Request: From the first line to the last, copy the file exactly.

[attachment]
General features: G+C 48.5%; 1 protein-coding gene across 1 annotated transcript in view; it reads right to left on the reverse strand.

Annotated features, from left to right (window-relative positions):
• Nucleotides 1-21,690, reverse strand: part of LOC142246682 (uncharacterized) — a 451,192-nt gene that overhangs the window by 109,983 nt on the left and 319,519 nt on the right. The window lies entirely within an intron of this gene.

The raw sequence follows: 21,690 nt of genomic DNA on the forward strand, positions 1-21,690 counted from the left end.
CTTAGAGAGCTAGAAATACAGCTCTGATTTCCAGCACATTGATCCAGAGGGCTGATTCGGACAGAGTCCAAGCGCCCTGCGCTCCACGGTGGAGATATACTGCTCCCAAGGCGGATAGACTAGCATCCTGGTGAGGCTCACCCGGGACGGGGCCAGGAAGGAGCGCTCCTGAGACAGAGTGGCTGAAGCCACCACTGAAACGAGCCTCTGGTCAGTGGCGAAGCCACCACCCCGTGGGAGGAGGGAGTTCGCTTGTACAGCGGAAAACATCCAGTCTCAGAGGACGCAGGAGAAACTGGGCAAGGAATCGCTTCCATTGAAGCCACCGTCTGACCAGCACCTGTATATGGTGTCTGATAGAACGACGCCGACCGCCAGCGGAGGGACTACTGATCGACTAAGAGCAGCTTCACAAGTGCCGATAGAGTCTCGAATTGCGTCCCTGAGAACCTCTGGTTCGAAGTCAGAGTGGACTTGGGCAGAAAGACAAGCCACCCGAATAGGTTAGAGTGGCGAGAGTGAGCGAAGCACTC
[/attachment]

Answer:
General features: G+C 48.5%; 1 protein-coding gene across 1 annotated transcript in view; it reads right to left on the reverse strand.

Annotated features, from left to right (window-relative positions):
• Nucleotides 1-21,690, reverse strand: part of LOC142246682 (uncharacterized) — a 451,192-nt gene that overhangs the window by 109,983 nt on the left and 319,519 nt on the right. The window lies entirely within an intron of this gene.

The raw sequence follows: 21,690 nt of genomic DNA on the forward strand, positions 1-21,690 counted from the left end.
CTTAGAGAGCTAGAAATACAGCTCTGATTTCCAGCACATTGATCCAGAGGGCTGATTCGGACAGAGTCCAAGCGCCCTGCGCTCCACGGTGGAGATATACTGCTCCCAAGGCGGATAGACTAGCATCCTGGTGAGGCTCACCCGGGACGGGGCCAGGAAGGAGCGCTCCTGAGACAGAGTGGCTGAAGCCACCACTGAAACGAGCCTCTGGTCAGTGGCGAAGCCACCACCCCGTGGGAGGAGGGAGTTCGCTTGTACAGCGGAAAACATCCAGTCTCAGAGGACGCAGGAGAAACTGGGCAAGGAATCGCTTCCATTGAAGCCACCGTCTGACCAGCACCTGTATATGGTGTCTGATAGAACGACGCCGACCGCCAGCGGAGGGACTACTGATCGACTAAGAGCAGCTTCACAAGTGCCGATAGAGTCTCGAATTGCGTCCCTGAGAACCTCTGGTTCGAAGTCAGAGTGGACTTGGGCAGAAAGACAAGCCACCCGAATAGGTTAGAGTGGCGAGAGTGAGCGAAGCACTC